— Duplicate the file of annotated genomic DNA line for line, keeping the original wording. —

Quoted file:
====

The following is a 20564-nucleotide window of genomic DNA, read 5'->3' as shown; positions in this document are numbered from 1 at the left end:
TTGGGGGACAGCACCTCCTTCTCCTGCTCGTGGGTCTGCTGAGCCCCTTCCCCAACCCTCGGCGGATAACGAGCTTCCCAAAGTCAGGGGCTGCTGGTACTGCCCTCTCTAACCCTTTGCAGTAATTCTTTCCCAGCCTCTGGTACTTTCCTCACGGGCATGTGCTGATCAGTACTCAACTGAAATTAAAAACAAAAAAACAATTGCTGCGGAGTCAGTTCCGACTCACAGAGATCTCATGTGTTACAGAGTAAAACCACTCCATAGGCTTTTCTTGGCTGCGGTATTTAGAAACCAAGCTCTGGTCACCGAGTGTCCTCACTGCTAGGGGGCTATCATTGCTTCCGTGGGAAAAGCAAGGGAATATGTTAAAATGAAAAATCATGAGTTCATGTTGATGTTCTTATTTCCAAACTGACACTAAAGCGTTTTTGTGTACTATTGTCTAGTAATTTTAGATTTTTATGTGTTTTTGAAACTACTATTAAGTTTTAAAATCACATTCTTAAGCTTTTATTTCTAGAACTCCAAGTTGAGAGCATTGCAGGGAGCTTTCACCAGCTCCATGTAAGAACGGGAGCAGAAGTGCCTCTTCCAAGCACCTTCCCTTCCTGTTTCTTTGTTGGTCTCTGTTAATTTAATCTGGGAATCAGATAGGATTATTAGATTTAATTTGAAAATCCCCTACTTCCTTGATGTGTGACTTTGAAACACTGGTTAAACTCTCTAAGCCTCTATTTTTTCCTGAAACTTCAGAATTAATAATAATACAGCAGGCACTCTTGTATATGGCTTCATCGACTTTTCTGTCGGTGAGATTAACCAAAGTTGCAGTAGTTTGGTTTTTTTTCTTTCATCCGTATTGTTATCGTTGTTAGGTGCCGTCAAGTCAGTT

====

The following is a 20564-nucleotide window of genomic DNA, read 5'->3' as shown; positions in this document are numbered from 1 at the left end:
TTGGGGGACAGCACCTCCTTCTCCTGCTCGTGGGTCTGCTGAGCCCCTTCCCCAACCCTCGGCGGATAACGAGCTTCCCAAAGTCAGGGGCTGCTGGTACTGCCCTCTCTAACCCTTTGCAGTAATTCTTTCCCAGCCTCTGGTACTTTCCTCACGGGCATGTGCTGATCAGTACTCAACTGAAATTAAAAACAAAAAAACAATTGCTGCGGAGTCAGTTCCGACTCACAGAGATCTCATGTGTTACAGAGTAAAACCACTCCATAGGCTTTTCTTGGCTGCGGTATTTAGAAACCAAGCTCTGGTCACCGAGTGTCCTCACTGCTAGGGGGCTATCATTGCTTCCGTGGGAAAAGCAAGGGAATATGTTAAAATGAAAAATCATGAGTTCATGTTGATGTTCTTATTTCCAAACTGACACTAAAGCGTTTTTGTGTACTATTGTCTAGTAATTTTAGATTTTTATGTGTTTTTGAAACTACTATTAAGTTTTAAAATCACATTCTTAAGCTTTTATTTCTAGAACTCCAAGTTGAGAGCATTGCAGGGAGCTTTCACCAGCTCCATGTAAGAACGGGAGCAGAAGTGCCTCTTCCAAGCACCTTCCCTTCCTGTTTCTTTGTTGGTCTCTGTTAATTTAATCTGGGAATCAGATAGGATTATTAGATTTAATTTGAAAATCCCCTACTTCCTTGATGTGTGACTTTGAAACACTGGTTAAACTCTCTAAGCCTCTATTTTTTCCTGAAACTTCAGAATTAATAATAATACAGCAGGCACTCTTGTATATGGCTTCATCGACTTTTCTGTCGGTGAGATTAACCAAAGTTGCAGTAGTTTGGTTTTTTTTCTTTCATCCGTATTGTTATCGTTGTTAGGTGCCGTCAAGTCAGTT